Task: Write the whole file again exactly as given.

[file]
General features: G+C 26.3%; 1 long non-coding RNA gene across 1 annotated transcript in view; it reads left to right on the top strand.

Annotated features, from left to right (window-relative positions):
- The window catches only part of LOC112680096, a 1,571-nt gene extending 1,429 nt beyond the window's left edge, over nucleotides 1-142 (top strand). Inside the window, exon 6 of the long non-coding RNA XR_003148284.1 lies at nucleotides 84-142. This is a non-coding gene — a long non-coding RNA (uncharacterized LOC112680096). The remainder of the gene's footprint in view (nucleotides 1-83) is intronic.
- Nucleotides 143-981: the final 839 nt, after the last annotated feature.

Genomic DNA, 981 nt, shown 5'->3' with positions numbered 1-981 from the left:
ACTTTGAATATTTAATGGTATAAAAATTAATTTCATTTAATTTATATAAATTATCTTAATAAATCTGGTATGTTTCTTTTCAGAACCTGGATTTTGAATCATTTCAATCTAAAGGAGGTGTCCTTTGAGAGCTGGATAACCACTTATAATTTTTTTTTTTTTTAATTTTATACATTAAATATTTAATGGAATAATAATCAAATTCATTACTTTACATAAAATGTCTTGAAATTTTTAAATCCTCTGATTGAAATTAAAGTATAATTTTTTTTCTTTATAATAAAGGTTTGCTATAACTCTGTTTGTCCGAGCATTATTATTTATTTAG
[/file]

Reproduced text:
General features: G+C 26.3%; 1 long non-coding RNA gene across 1 annotated transcript in view; it reads left to right on the top strand.

Annotated features, from left to right (window-relative positions):
- The window catches only part of LOC112680096, a 1,571-nt gene extending 1,429 nt beyond the window's left edge, over nucleotides 1-142 (top strand). Inside the window, exon 6 of the long non-coding RNA XR_003148284.1 lies at nucleotides 84-142. This is a non-coding gene — a long non-coding RNA (uncharacterized LOC112680096). The remainder of the gene's footprint in view (nucleotides 1-83) is intronic.
- Nucleotides 143-981: the final 839 nt, after the last annotated feature.

Genomic DNA, 981 nt, shown 5'->3' with positions numbered 1-981 from the left:
ACTTTGAATATTTAATGGTATAAAAATTAATTTCATTTAATTTATATAAATTATCTTAATAAATCTGGTATGTTTCTTTTCAGAACCTGGATTTTGAATCATTTCAATCTAAAGGAGGTGTCCTTTGAGAGCTGGATAACCACTTATAATTTTTTTTTTTTTTAATTTTATACATTAAATATTTAATGGAATAATAATCAAATTCATTACTTTACATAAAATGTCTTGAAATTTTTAAATCCTCTGATTGAAATTAAAGTATAATTTTTTTTCTTTATAATAAAGGTTTGCTATAACTCTGTTTGTCCGAGCATTATTATTTATTTAG